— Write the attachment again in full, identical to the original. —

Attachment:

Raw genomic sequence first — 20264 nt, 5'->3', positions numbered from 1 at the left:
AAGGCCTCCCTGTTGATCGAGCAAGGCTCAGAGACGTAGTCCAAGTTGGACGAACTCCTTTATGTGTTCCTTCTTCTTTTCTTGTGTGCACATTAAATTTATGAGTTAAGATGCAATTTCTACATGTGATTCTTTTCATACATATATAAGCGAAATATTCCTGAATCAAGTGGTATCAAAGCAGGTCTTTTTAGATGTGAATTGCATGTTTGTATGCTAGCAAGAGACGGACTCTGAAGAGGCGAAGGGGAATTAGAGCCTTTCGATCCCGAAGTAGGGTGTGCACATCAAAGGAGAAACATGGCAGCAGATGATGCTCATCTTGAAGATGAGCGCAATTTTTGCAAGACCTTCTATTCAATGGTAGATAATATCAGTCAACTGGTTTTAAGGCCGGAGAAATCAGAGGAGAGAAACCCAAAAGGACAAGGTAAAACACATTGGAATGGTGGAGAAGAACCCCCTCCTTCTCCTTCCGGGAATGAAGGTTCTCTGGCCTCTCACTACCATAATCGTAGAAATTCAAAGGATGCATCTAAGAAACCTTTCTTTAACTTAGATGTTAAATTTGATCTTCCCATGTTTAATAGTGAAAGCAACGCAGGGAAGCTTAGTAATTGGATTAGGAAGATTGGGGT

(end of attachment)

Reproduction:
Raw genomic sequence first — 20264 nt, 5'->3', positions numbered from 1 at the left:
AAGGCCTCCCTGTTGATCGAGCAAGGCTCAGAGACGTAGTCCAAGTTGGACGAACTCCTTTATGTGTTCCTTCTTCTTTTCTTGTGTGCACATTAAATTTATGAGTTAAGATGCAATTTCTACATGTGATTCTTTTCATACATATATAAGCGAAATATTCCTGAATCAAGTGGTATCAAAGCAGGTCTTTTTAGATGTGAATTGCATGTTTGTATGCTAGCAAGAGACGGACTCTGAAGAGGCGAAGGGGAATTAGAGCCTTTCGATCCCGAAGTAGGGTGTGCACATCAAAGGAGAAACATGGCAGCAGATGATGCTCATCTTGAAGATGAGCGCAATTTTTGCAAGACCTTCTATTCAATGGTAGATAATATCAGTCAACTGGTTTTAAGGCCGGAGAAATCAGAGGAGAGAAACCCAAAAGGACAAGGTAAAACACATTGGAATGGTGGAGAAGAACCCCCTCCTTCTCCTTCCGGGAATGAAGGTTCTCTGGCCTCTCACTACCATAATCGTAGAAATTCAAAGGATGCATCTAAGAAACCTTTCTTTAACTTAGATGTTAAATTTGATCTTCCCATGTTTAATAGTGAAAGCAACGCAGGGAAGCTTAGTAATTGGATTAGGAAGATTGGGGT